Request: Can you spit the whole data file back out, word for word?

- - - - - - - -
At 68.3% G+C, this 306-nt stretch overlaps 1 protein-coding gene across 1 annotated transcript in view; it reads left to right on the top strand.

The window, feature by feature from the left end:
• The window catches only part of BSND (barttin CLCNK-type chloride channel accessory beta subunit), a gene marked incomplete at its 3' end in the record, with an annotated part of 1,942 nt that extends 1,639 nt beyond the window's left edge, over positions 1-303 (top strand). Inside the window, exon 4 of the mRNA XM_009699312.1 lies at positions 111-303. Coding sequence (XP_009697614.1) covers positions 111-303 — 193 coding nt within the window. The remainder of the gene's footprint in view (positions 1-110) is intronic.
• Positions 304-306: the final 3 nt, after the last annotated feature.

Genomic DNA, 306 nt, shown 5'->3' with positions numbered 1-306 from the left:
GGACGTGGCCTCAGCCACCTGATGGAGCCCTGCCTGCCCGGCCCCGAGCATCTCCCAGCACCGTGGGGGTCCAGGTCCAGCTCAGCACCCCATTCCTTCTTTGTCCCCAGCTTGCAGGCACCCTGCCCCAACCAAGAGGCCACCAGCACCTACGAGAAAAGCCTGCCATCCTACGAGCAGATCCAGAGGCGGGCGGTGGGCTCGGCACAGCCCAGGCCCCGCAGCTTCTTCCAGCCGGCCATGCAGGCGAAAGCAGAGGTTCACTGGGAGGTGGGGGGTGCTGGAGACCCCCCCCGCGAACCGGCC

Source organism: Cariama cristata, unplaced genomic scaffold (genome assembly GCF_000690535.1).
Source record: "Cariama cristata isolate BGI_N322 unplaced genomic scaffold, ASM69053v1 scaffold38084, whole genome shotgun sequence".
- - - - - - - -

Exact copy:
At 68.3% G+C, this 306-nt stretch overlaps 1 protein-coding gene across 1 annotated transcript in view; it reads left to right on the top strand.

The window, feature by feature from the left end:
• The window catches only part of BSND (barttin CLCNK-type chloride channel accessory beta subunit), a gene marked incomplete at its 3' end in the record, with an annotated part of 1,942 nt that extends 1,639 nt beyond the window's left edge, over positions 1-303 (top strand). Inside the window, exon 4 of the mRNA XM_009699312.1 lies at positions 111-303. Coding sequence (XP_009697614.1) covers positions 111-303 — 193 coding nt within the window. The remainder of the gene's footprint in view (positions 1-110) is intronic.
• Positions 304-306: the final 3 nt, after the last annotated feature.

Genomic DNA, 306 nt, shown 5'->3' with positions numbered 1-306 from the left:
GGACGTGGCCTCAGCCACCTGATGGAGCCCTGCCTGCCCGGCCCCGAGCATCTCCCAGCACCGTGGGGGTCCAGGTCCAGCTCAGCACCCCATTCCTTCTTTGTCCCCAGCTTGCAGGCACCCTGCCCCAACCAAGAGGCCACCAGCACCTACGAGAAAAGCCTGCCATCCTACGAGCAGATCCAGAGGCGGGCGGTGGGCTCGGCACAGCCCAGGCCCCGCAGCTTCTTCCAGCCGGCCATGCAGGCGAAAGCAGAGGTTCACTGGGAGGTGGGGGGTGCTGGAGACCCCCCCCGCGAACCGGCC

Source organism: Cariama cristata, unplaced genomic scaffold (genome assembly GCF_000690535.1).
Source record: "Cariama cristata isolate BGI_N322 unplaced genomic scaffold, ASM69053v1 scaffold38084, whole genome shotgun sequence".